The Romanian parliament endorsed the no-confidence motion filed by the Social Democratic Party (PSD) against the government of prime minister Florin Citu on October 5.
The motion passed with 281 votes in favour, well above the 231 required. It was openly supported by the opposition PSD, as well as by the radical Alliance for the Union of Romanians (AUR) and the reformist Save Romania Union (USR), the former ally of Citu’s National Liberal Party (PNL) that pulled out of the centre-right ruling coalition in early September, complaining about Citu’s autocratic leadership.
Citu’s cabinet will keep working as an interim executive in a reduced capacity, but it is unclear how a new government could be formed by the current parliament, and early elections cannot be ruled out.
The current crisis was precipitated by a conflict within the ruling coalition led by the PNL alongside USR (formerly USR-PLUS) and the Democratic Alliance of Hungarians in Romania (UDMR).
USR-PLUS announced on September 1 that it had withdrawn its support for Citu, accusing him of planning to “rob public money” through the RON50bn (€10bn) public investments plan. The party claimed Citu sought to buy political support from mayors in his battle with former prime minister Ludivuc Orban for the leading position in the PNL ahead of the September 25 party leadership election.
As the ruling coalition fell apart, the PSD filed a no-confidence motion against Citu.
Paul Stanescu, a senior party member, said ahead of the vote that it is “the first time in the history of Romanian politics when a prime minister has come to be so hated”.
“Without any formal political alliance between PSD, USR and AUR, parties with incompatible ideologies and visions, today there is a common sense consensus that Florin Citu must be dismissed. And no matter how hard they try to keep him alive, through various tricks, he is politically dead,” Stanescu said ahead of the vote.
“The puppet has fallen!” AUR wrote on its Facebook page following the vote. “On the International Day of Education, Florin Citu and puppeteer [President Klaus] Iohannis [a strong backer of Citu] received a lesson from the Romanians: you cannot lead the country against the people, without considering them and contrary to their interests.”
Following the vote, the parliamentary parties are expected to meet Iohannis, whose job it will be to come up with a prime minister-designate.
The PNL favours a minority government headed by Citu but there are two major obstacles ahead of such a plan. First, past rulings of the Constitutional Court said a prime minister dismissed by no-confidence motion cannot be nominated again (this would be the second constitutional complication recently after the PNL ‘buried’ USR’s no-confidence motion).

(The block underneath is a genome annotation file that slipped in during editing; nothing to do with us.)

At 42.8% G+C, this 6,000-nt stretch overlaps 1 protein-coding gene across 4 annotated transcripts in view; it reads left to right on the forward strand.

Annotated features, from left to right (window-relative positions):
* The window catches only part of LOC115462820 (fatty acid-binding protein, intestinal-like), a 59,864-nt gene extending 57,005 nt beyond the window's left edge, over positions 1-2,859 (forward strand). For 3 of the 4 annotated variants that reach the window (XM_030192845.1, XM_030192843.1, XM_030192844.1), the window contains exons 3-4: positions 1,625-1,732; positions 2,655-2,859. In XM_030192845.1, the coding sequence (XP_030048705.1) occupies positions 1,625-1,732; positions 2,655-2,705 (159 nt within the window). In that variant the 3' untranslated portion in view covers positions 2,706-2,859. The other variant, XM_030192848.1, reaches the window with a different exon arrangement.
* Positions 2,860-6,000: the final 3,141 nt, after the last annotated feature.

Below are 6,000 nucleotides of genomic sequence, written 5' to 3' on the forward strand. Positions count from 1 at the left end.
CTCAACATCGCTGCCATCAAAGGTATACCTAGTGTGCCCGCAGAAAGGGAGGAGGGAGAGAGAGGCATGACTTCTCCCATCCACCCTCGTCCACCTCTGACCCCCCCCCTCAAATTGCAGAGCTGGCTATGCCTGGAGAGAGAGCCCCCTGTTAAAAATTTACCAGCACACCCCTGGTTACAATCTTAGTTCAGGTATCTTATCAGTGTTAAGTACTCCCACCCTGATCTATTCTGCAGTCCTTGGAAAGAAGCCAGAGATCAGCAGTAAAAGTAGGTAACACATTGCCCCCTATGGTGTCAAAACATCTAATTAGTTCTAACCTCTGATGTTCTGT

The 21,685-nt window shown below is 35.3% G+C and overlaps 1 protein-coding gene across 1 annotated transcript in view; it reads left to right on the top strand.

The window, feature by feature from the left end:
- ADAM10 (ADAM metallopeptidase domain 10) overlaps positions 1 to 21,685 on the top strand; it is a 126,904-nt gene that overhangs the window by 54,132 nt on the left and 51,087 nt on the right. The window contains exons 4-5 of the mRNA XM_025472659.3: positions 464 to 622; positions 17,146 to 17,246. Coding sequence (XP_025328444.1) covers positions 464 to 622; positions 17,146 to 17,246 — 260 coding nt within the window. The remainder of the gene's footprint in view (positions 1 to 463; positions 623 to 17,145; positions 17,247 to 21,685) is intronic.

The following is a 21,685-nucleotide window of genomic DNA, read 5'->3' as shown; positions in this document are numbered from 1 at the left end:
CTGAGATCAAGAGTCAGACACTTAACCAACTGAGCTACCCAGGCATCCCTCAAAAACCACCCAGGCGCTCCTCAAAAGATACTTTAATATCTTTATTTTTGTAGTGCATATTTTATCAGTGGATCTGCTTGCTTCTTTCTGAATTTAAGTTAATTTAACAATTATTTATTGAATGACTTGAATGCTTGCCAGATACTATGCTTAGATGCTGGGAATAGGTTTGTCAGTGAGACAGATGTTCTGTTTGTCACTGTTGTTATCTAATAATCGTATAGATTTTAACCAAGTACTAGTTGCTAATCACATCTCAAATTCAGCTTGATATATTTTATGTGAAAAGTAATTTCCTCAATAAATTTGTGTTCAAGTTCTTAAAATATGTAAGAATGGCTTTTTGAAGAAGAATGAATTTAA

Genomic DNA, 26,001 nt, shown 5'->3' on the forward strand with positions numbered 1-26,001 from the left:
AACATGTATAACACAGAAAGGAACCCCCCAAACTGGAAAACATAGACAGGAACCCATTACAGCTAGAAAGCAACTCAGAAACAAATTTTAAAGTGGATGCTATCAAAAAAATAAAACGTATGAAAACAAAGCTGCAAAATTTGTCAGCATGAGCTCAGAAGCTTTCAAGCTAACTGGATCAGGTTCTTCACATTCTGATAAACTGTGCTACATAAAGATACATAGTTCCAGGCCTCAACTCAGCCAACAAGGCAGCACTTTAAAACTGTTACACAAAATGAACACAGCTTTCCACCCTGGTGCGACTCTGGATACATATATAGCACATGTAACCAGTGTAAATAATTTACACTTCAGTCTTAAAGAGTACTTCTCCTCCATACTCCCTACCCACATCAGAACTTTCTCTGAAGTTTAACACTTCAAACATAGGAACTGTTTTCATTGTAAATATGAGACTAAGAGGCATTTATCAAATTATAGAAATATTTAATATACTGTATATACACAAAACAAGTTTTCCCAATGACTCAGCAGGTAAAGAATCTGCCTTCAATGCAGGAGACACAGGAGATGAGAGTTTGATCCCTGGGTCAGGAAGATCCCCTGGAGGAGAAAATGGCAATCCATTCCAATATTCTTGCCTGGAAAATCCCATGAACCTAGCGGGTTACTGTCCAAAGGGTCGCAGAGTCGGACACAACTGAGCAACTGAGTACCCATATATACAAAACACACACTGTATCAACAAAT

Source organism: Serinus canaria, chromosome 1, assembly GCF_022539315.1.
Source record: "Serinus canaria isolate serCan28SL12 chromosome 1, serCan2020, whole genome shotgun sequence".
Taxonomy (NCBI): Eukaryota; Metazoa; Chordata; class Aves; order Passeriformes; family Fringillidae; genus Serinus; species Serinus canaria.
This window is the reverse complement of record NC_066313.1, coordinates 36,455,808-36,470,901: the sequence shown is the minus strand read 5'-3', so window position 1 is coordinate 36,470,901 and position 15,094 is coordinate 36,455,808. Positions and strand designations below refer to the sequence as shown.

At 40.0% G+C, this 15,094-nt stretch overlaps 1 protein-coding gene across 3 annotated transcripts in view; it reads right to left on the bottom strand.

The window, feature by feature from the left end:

Secondly, this would depend on behind the scenes support from the Social Democrats, as USR leaders say they won’t work with Citu again. The Social Democrats are publicly insisting on early elections or a technocratic government, but may end by reaching a private agreement with the Liberals on a minority cabinet.
"PSD will not support a minority government. At this moment, the head of state, President Iohannis, must intervene and realise, to acknowledge the nonsense done, to realise that we have a huge vulnerability, as a state … This government can no longer continue. It must fall tomorrow,” Ciolacu told Romania TV ahead of the vote.
However, there is still speculation the party could back a PNL government as Romania struggles with a new wave of the coronavirus (COVID-19) pandemic.
The number of new daily COVID-19 cases hit the highest number since the pandemic began (over 15,000) and the daily death toll surpassed 250 (another record). Romania closed its hospitals for non-emergency cases on October 4 and appealed for international help for COVID-19 medication.
In its turn, USR keeps arguing for a return to the USR-PNL ruling coalition, with another prime minister, as the sole way out of the crisis.
“As of today, the choice is simple: a government with USR PLUS or PSD,” the party wrote on Facebook after the result came in.
“Florin Citu has been dismissed for all the reforms that have been blocked in recent months, for the failure of the vaccination campaign, for the use of money and public functions to buy votes at the PNL congress,” the statement added.
“Romania can only move forward with a prime minister who doesn't block the reforms expected for 30 years and demanded by the millions of Romanians who just one year ago were voting USR PLUS and PNL. This prime minister is not Florin Citu.”